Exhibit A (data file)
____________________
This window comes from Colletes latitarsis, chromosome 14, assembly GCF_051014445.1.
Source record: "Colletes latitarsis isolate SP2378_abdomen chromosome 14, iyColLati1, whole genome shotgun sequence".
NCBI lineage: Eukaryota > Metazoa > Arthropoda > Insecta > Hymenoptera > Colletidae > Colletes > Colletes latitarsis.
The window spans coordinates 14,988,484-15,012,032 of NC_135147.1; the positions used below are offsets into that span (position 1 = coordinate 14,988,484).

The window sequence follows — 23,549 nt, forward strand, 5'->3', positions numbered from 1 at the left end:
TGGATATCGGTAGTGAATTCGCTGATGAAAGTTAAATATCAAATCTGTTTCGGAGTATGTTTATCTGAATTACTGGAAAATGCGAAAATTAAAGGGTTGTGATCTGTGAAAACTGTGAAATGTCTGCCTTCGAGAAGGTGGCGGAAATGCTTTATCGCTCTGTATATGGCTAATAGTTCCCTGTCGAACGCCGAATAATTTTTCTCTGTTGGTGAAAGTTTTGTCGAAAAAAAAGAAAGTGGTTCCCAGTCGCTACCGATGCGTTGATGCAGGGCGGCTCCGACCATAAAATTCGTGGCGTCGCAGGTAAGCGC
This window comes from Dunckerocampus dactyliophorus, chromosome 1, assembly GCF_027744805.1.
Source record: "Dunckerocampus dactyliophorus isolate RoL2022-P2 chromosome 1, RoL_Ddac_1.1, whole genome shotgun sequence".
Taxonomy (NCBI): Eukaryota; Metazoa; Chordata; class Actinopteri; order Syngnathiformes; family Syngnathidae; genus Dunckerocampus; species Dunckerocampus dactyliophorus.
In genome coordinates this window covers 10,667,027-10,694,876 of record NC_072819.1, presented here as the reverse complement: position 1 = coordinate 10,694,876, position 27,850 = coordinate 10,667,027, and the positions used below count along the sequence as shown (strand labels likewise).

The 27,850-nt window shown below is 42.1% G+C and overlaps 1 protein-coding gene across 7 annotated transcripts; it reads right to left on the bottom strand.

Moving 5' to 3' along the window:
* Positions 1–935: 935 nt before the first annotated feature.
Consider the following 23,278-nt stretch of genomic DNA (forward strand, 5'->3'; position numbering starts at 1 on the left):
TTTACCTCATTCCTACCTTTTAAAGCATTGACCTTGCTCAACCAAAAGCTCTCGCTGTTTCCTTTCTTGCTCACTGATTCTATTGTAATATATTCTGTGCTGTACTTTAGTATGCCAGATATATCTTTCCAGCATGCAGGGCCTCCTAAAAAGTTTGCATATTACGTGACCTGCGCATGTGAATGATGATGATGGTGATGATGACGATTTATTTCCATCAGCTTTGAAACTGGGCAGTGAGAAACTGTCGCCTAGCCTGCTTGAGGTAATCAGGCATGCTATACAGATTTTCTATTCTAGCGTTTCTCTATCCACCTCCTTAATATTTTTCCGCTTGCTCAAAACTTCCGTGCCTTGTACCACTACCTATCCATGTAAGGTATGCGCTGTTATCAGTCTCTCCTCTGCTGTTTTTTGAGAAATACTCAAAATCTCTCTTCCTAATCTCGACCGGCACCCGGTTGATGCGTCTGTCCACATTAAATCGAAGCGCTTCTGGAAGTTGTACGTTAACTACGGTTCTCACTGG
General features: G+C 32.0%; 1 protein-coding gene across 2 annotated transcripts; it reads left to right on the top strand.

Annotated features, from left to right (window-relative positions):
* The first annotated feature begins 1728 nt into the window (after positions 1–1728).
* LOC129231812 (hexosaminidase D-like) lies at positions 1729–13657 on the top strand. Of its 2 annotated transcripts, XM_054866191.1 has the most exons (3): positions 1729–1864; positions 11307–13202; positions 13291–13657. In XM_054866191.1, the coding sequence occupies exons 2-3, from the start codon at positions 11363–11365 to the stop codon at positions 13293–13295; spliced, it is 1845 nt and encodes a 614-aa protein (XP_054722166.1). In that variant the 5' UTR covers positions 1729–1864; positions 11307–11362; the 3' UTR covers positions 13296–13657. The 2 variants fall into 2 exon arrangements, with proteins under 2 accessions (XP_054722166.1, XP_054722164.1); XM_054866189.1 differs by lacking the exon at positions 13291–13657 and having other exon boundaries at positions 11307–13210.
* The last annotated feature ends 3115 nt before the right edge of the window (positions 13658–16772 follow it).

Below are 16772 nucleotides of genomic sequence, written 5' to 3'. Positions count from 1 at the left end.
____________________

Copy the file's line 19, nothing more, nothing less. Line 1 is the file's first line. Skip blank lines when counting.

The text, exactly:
* LOC129231812 (hexosaminidase D-like) lies at positions 1729–13657 on the top strand. Of its 2 annotated transcripts, XM_054866191.1 has the most exons (3): positions 1729–1864; positions 11307–13202; positions 13291–13657. In XM_054866191.1, the coding sequence occupies exons 2-3, from the start codon at positions 11363–11365 to the stop codon at positions 13293–13295; spliced, it is 1845 nt and encodes a 614-aa protein (XP_054722166.1). In that variant the 5' UTR covers positions 1729–1864; positions 11307–11362; the 3' UTR covers positions 13296–13657. The 2 variants fall into 2 exon arrangements, with proteins under 2 accessions (XP_054722166.1, XP_054722164.1); XM_054866189.1 differs by lacking the exon at positions 13291–13657 and having other exon boundaries at positions 11307–13210.